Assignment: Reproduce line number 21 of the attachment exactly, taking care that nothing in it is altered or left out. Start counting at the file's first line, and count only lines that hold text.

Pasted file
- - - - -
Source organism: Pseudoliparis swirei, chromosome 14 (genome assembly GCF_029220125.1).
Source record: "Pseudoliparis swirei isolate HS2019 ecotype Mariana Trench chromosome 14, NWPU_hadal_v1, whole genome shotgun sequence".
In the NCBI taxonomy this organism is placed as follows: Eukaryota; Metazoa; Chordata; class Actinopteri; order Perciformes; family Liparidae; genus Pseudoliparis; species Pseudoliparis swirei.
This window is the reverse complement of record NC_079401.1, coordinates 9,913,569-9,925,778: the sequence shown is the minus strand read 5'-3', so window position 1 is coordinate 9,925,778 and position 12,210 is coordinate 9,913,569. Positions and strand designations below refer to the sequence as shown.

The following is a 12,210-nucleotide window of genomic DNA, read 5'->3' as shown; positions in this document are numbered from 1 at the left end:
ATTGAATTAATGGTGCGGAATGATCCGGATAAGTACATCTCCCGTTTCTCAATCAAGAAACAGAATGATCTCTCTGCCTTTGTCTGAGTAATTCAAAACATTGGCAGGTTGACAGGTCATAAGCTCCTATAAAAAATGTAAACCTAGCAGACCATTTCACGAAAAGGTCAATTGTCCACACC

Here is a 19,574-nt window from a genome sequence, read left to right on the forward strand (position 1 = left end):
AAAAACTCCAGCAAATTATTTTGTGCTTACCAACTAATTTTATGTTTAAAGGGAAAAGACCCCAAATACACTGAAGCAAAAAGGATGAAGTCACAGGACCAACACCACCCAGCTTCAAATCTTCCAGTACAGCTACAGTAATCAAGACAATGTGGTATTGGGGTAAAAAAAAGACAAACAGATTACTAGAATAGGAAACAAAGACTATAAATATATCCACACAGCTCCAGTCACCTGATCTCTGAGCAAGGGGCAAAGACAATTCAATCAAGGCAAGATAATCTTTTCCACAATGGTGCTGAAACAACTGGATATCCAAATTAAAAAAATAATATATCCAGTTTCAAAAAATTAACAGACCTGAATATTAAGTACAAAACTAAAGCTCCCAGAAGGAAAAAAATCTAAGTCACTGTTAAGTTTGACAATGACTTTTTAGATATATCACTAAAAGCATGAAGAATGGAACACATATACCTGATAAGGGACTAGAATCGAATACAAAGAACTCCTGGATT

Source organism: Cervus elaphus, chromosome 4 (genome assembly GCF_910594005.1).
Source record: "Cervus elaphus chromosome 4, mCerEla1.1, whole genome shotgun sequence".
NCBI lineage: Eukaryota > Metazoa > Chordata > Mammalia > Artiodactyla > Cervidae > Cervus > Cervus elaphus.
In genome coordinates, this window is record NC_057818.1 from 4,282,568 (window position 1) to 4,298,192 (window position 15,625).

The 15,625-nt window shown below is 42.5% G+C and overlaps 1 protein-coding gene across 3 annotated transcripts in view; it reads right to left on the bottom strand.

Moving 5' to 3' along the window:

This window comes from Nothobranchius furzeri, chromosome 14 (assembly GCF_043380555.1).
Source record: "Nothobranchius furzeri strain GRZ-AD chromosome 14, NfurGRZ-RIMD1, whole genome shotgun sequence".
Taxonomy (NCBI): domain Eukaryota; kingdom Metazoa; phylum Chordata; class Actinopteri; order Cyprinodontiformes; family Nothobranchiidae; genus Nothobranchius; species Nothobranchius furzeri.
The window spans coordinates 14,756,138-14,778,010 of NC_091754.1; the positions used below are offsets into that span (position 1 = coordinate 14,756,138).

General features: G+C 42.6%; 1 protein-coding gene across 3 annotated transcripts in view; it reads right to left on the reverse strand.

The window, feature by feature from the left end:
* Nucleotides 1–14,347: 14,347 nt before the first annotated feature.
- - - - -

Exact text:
* Nucleotides 1–14,347: 14,347 nt before the first annotated feature.